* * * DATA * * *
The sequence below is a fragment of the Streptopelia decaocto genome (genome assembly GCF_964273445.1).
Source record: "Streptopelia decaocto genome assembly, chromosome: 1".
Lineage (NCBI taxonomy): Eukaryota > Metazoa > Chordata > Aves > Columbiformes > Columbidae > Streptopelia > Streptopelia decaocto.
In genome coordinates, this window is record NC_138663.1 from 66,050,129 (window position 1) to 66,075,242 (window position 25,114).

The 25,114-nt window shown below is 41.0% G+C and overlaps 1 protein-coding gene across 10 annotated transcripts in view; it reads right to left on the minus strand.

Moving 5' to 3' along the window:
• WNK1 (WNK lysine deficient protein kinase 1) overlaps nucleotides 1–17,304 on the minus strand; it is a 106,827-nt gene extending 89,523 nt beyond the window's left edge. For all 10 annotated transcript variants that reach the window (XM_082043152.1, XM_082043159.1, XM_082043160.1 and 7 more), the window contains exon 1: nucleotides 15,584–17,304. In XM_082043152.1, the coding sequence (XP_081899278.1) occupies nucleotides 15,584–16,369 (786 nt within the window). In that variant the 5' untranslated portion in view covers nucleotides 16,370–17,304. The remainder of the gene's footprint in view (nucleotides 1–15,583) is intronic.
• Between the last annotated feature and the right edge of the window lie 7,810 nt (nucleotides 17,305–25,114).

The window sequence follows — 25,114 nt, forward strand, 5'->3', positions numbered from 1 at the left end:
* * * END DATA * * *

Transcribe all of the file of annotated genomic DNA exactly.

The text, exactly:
The sequence below is a fragment of the Streptopelia decaocto genome (genome assembly GCF_964273445.1).
Source record: "Streptopelia decaocto genome assembly, chromosome: 1".
Lineage (NCBI taxonomy): Eukaryota > Metazoa > Chordata > Aves > Columbiformes > Columbidae > Streptopelia > Streptopelia decaocto.
In genome coordinates, this window is record NC_138663.1 from 66,050,129 (window position 1) to 66,075,242 (window position 25,114).

The 25,114-nt window shown below is 41.0% G+C and overlaps 1 protein-coding gene across 10 annotated transcripts in view; it reads right to left on the minus strand.

Moving 5' to 3' along the window:
• WNK1 (WNK lysine deficient protein kinase 1) overlaps nucleotides 1–17,304 on the minus strand; it is a 106,827-nt gene extending 89,523 nt beyond the window's left edge. For all 10 annotated transcript variants that reach the window (XM_082043152.1, XM_082043159.1, XM_082043160.1 and 7 more), the window contains exon 1: nucleotides 15,584–17,304. In XM_082043152.1, the coding sequence (XP_081899278.1) occupies nucleotides 15,584–16,369 (786 nt within the window). In that variant the 5' untranslated portion in view covers nucleotides 16,370–17,304. The remainder of the gene's footprint in view (nucleotides 1–15,583) is intronic.
• Between the last annotated feature and the right edge of the window lie 7,810 nt (nucleotides 17,305–25,114).

The window sequence follows — 25,114 nt, forward strand, 5'->3', positions numbered from 1 at the left end: